Game Development - 2D20 System
System Design - Star Trek Adventures

Rules questions and playtest feedback to nathan@modiphius.com
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ScottB said Apr 06, 2017 15:45:57
You can't just spend 2 Momentum out of nowhere to buy off a complication - it's either a Task (a separate one - no pre-emptively nullifying Complications from the Task you've just rolled), or a Create Advantage spend from a Task (Create Advantage is not Immediate, you can't do it whenever), or spending Determination, to create an Advantage for any purpose (including removing Complications)... but that requires that the narrative support the action being attempted.


And this I think is the key element. MECHANICALLY I completely understand where your concerns are mostly coming from aramis, I swear I do. MECHANICALLY there is really is no way to prevent your players from accumulating multiple dice through any combination of Momentum, Threat, and/or Assists. NARRATIVELY there are multiple ways to make it unfavorable for them to want to do those things. For example, so far in my games I've done just enough nasty stuff (or implied even nastier stuff that I COULD do) that my Players choose to be discreet in their Threat expenditure, or use it in a narrative sense (i.e. "My character is willing to take the risk, so I think Threat is a more appropriate spend here then banked Momentum") which is awesome for being "in character", that they don't just use the mechanical rules to maximize Dice simply because they can.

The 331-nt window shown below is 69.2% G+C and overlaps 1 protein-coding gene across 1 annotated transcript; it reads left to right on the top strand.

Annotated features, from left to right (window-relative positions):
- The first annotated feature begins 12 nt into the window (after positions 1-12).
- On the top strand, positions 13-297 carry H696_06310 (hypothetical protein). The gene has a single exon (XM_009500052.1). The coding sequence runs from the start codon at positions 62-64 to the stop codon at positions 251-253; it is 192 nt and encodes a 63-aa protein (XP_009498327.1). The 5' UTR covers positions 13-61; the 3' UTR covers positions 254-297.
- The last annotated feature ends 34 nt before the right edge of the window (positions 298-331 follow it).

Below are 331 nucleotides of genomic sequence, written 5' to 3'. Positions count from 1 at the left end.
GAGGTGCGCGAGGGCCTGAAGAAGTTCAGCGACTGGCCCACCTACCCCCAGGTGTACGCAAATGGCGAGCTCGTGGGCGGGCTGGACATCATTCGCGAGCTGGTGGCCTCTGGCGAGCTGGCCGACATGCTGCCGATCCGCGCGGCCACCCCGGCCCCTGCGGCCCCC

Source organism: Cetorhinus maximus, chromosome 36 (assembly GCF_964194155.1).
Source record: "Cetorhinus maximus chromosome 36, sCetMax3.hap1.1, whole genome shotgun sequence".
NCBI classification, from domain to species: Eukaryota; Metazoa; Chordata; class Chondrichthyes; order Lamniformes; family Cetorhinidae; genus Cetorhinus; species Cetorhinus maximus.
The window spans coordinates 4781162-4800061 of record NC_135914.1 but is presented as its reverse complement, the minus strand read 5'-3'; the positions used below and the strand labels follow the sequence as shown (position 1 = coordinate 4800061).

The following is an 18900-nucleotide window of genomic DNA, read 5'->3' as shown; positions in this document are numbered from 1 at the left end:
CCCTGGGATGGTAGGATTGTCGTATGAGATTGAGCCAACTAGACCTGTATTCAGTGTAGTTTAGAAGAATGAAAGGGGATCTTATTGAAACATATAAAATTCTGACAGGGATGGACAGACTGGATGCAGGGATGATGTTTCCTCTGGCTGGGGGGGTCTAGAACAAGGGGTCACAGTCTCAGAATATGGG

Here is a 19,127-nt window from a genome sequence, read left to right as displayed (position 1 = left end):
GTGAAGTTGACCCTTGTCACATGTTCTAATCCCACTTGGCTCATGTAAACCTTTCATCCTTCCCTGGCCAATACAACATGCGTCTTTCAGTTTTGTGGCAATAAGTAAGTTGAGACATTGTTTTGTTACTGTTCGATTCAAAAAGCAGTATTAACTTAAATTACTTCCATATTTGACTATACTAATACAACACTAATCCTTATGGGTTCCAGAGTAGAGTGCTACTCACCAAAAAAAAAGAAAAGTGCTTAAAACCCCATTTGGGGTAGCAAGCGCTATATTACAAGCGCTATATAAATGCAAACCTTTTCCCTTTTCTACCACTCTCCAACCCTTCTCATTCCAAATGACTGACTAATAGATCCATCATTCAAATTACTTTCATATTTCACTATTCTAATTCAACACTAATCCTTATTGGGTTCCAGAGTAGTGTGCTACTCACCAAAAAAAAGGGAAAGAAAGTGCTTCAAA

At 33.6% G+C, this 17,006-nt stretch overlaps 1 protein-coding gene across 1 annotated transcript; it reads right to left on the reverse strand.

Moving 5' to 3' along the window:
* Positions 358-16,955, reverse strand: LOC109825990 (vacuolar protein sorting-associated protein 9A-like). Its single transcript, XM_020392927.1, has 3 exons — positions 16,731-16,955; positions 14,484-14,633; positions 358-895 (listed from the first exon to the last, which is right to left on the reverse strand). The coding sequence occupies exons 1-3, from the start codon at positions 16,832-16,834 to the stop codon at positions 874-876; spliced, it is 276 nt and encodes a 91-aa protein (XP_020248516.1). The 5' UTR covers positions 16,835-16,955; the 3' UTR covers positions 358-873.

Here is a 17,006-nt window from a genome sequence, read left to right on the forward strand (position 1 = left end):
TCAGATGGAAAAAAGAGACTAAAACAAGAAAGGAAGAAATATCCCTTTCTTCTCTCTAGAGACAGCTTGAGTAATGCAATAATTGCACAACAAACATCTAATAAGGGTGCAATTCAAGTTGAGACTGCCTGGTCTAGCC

It really is up to YOU to make things more complicated for your players by whatever means are at your disposal. Honestly, I'm just trying to show that there are ways. And Nathan has even asked for you to bend the RAW as an experiment for him. Try either/both, see what happens! Let us know, I'm curious as well. This is meant to helpful after all aramis, not controversial or me sounding like I'm telling you that your concerns are invalid or wrong - they certainly are not!

Good luck!
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aramis_erak said Apr 06, 2017 17:48:03
Nathan - All a complication mechanically costs is an action and 2 momentum with a suitable narrative declaration to match.

As I said, my players play the rules in front of them.

The story arrises from the interaction of the group and the rules, within the context of the GM's initial framing and selection of setting and NPCs.